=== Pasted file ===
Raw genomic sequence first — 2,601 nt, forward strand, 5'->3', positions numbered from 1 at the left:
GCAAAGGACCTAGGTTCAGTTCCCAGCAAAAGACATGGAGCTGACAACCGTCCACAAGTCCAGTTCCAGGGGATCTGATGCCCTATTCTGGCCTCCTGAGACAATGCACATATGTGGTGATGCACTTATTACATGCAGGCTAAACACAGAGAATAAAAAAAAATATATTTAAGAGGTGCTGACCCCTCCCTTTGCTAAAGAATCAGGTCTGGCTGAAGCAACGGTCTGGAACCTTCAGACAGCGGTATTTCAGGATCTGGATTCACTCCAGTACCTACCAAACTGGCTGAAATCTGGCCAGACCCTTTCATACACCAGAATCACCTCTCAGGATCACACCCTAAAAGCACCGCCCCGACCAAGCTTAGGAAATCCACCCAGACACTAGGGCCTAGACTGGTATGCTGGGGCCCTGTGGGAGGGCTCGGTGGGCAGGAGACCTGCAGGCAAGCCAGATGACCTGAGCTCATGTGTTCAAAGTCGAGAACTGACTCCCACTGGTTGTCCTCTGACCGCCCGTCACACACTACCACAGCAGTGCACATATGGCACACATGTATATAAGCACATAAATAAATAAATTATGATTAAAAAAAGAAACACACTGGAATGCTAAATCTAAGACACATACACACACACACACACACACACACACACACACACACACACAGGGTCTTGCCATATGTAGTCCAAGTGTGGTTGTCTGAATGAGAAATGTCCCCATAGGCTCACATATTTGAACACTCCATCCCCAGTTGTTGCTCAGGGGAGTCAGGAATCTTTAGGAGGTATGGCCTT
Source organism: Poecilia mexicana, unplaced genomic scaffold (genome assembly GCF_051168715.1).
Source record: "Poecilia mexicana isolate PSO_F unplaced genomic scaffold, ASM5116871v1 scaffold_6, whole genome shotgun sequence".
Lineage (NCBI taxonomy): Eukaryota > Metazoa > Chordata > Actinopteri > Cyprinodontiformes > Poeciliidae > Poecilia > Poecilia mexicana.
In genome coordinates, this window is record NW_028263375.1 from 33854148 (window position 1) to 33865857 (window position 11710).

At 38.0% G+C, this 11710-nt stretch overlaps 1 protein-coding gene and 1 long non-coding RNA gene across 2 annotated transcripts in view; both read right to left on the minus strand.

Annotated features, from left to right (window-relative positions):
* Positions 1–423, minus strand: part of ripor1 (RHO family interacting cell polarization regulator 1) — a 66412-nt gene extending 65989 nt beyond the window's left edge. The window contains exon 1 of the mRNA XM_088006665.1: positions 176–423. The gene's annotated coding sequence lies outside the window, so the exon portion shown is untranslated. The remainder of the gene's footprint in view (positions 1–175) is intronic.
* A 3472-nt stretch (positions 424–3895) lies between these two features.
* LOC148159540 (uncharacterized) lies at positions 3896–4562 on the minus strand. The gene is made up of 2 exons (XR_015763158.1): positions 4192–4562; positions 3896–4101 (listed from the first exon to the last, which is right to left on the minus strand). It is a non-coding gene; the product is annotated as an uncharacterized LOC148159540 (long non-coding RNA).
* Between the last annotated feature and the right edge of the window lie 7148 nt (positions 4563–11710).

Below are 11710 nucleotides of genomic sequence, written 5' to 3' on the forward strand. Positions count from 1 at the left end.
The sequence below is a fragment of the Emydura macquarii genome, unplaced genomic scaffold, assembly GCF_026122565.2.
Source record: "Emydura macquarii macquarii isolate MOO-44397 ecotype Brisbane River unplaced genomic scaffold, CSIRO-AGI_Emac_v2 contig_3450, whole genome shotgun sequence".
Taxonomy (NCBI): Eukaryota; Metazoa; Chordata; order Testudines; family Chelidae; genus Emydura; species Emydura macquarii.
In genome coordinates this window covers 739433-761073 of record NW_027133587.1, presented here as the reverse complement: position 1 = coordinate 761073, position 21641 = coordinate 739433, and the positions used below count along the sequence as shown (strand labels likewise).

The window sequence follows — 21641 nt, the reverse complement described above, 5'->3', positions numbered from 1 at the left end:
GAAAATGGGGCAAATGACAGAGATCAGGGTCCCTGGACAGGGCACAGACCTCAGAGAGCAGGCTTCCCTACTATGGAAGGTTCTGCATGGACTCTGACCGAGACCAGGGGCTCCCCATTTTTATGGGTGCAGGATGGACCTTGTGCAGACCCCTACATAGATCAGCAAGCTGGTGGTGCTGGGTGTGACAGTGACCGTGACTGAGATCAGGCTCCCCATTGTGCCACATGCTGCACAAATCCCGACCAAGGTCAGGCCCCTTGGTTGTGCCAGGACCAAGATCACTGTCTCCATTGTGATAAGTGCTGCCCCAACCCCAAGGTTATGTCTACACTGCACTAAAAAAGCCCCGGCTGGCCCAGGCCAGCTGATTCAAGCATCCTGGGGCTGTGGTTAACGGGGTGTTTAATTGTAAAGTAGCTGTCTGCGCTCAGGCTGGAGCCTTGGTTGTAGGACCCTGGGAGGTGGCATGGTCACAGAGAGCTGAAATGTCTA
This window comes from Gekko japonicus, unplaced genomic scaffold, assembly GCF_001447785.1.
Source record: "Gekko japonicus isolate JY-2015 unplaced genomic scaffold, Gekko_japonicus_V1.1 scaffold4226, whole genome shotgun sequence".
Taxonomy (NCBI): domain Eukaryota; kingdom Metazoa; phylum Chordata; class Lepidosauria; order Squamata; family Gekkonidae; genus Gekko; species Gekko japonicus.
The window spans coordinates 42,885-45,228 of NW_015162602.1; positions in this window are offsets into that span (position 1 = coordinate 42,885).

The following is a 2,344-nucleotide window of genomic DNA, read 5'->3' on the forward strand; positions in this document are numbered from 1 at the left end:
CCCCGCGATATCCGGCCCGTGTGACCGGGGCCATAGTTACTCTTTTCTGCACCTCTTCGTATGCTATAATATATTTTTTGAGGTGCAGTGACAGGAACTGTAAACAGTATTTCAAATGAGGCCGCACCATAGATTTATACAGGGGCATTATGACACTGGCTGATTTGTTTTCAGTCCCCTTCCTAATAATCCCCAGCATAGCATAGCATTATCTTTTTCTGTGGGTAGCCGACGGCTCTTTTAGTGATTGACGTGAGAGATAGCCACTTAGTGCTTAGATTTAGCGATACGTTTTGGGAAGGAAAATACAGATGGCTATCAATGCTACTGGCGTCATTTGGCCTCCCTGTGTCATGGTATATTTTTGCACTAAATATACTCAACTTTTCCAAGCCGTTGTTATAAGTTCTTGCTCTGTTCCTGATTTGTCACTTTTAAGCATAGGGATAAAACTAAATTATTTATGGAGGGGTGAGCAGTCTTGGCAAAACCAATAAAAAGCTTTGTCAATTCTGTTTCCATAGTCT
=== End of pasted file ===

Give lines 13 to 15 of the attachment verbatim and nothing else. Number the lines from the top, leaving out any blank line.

Below are 11710 nucleotides of genomic sequence, written 5' to 3' on the forward strand. Positions count from 1 at the left end.
The sequence below is a fragment of the Emydura macquarii genome, unplaced genomic scaffold, assembly GCF_026122565.2.
Source record: "Emydura macquarii macquarii isolate MOO-44397 ecotype Brisbane River unplaced genomic scaffold, CSIRO-AGI_Emac_v2 contig_3450, whole genome shotgun sequence".